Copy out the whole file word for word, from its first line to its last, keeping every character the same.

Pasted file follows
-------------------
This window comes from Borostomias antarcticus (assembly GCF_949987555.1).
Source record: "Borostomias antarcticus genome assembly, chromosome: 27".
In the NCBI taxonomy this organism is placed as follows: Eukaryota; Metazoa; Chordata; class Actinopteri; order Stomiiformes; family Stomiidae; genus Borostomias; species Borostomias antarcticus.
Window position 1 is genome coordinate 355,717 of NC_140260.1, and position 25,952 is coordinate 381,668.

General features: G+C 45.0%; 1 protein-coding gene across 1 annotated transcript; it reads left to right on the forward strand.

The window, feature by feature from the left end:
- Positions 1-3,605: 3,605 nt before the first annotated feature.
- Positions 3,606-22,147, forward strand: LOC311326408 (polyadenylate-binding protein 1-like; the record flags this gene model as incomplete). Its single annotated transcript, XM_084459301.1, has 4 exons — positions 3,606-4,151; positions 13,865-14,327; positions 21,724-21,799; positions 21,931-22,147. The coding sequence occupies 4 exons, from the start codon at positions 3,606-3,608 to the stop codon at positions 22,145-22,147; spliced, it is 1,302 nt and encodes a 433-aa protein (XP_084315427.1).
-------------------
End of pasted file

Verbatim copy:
This window comes from Borostomias antarcticus (assembly GCF_949987555.1).
Source record: "Borostomias antarcticus genome assembly, chromosome: 27".
In the NCBI taxonomy this organism is placed as follows: Eukaryota; Metazoa; Chordata; class Actinopteri; order Stomiiformes; family Stomiidae; genus Borostomias; species Borostomias antarcticus.
Window position 1 is genome coordinate 355,717 of NC_140260.1, and position 25,952 is coordinate 381,668.

General features: G+C 45.0%; 1 protein-coding gene across 1 annotated transcript; it reads left to right on the forward strand.

The window, feature by feature from the left end:
- Positions 1-3,605: 3,605 nt before the first annotated feature.
- Positions 3,606-22,147, forward strand: LOC311326408 (polyadenylate-binding protein 1-like; the record flags this gene model as incomplete). Its single annotated transcript, XM_084459301.1, has 4 exons — positions 3,606-4,151; positions 13,865-14,327; positions 21,724-21,799; positions 21,931-22,147. The coding sequence occupies 4 exons, from the start codon at positions 3,606-3,608 to the stop codon at positions 22,145-22,147; spliced, it is 1,302 nt and encodes a 433-aa protein (XP_084315427.1).